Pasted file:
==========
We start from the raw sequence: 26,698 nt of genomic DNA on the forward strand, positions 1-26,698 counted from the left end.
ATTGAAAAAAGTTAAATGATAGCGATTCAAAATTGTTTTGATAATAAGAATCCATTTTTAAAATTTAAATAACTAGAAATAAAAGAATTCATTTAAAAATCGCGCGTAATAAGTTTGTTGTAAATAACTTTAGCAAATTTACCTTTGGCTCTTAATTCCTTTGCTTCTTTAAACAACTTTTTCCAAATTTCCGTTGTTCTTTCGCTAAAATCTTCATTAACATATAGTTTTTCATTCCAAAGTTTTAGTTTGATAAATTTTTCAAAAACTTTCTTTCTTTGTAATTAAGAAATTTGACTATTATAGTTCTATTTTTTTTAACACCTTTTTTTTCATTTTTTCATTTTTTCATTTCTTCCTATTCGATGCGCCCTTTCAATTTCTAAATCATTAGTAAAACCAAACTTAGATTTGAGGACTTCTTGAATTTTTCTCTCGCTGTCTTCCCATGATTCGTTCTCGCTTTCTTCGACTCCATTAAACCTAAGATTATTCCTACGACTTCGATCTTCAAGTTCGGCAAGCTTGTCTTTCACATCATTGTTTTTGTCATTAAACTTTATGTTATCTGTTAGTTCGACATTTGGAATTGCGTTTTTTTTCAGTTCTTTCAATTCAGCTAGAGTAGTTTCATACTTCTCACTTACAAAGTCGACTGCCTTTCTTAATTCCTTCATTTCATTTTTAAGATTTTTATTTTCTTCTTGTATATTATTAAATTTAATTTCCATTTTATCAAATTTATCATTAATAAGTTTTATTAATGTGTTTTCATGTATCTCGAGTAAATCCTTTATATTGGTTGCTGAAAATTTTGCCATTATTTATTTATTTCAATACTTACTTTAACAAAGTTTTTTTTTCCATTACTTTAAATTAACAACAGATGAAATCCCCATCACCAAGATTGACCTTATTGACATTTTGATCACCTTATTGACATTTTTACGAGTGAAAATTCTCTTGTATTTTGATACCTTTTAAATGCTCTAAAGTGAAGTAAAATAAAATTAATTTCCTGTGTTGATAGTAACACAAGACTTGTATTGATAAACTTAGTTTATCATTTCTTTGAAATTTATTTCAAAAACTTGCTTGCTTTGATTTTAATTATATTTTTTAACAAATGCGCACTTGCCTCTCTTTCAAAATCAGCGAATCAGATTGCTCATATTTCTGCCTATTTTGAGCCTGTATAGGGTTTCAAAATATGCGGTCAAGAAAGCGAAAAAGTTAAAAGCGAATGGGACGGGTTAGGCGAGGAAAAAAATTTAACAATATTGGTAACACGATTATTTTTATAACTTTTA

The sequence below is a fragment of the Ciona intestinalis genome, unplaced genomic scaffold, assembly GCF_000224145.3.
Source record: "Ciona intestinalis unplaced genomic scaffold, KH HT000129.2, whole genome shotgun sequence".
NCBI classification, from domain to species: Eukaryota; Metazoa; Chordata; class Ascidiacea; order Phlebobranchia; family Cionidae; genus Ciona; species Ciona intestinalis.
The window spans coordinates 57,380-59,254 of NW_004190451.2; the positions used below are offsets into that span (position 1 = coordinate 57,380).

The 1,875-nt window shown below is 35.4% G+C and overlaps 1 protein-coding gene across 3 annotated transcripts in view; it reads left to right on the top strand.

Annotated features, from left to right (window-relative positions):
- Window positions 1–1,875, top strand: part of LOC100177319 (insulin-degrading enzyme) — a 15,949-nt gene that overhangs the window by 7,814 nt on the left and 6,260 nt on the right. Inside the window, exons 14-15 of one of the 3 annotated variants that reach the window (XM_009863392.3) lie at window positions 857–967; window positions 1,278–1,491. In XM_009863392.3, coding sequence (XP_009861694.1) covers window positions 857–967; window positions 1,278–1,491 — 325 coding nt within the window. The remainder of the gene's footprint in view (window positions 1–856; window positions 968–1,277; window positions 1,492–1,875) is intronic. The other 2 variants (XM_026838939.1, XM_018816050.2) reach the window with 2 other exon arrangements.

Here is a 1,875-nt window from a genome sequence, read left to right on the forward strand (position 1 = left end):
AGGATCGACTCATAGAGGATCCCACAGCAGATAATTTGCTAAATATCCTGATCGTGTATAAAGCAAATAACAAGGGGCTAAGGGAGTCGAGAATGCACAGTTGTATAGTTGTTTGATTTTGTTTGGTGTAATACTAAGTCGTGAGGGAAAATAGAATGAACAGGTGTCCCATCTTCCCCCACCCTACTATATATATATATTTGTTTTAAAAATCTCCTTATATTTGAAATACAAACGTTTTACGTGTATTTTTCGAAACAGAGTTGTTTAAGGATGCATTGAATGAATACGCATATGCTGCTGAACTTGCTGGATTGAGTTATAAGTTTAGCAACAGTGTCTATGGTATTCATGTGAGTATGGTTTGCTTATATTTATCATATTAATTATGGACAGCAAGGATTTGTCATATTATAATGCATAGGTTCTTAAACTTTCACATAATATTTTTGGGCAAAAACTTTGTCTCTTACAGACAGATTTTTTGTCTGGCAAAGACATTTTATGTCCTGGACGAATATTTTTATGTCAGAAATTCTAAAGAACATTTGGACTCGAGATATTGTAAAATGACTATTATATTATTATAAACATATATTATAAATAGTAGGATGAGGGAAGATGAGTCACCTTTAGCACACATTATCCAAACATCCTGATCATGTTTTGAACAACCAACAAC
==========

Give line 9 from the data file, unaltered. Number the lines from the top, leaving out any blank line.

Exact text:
- Window positions 1–1,875, top strand: part of LOC100177319 (insulin-degrading enzyme) — a 15,949-nt gene that overhangs the window by 7,814 nt on the left and 6,260 nt on the right. Inside the window, exons 14-15 of one of the 3 annotated variants that reach the window (XM_009863392.3) lie at window positions 857–967; window positions 1,278–1,491. In XM_009863392.3, coding sequence (XP_009861694.1) covers window positions 857–967; window positions 1,278–1,491 — 325 coding nt within the window. The remainder of the gene's footprint in view (window positions 1–856; window positions 968–1,277; window positions 1,492–1,875) is intronic. The other 2 variants (XM_026838939.1, XM_018816050.2) reach the window with 2 other exon arrangements.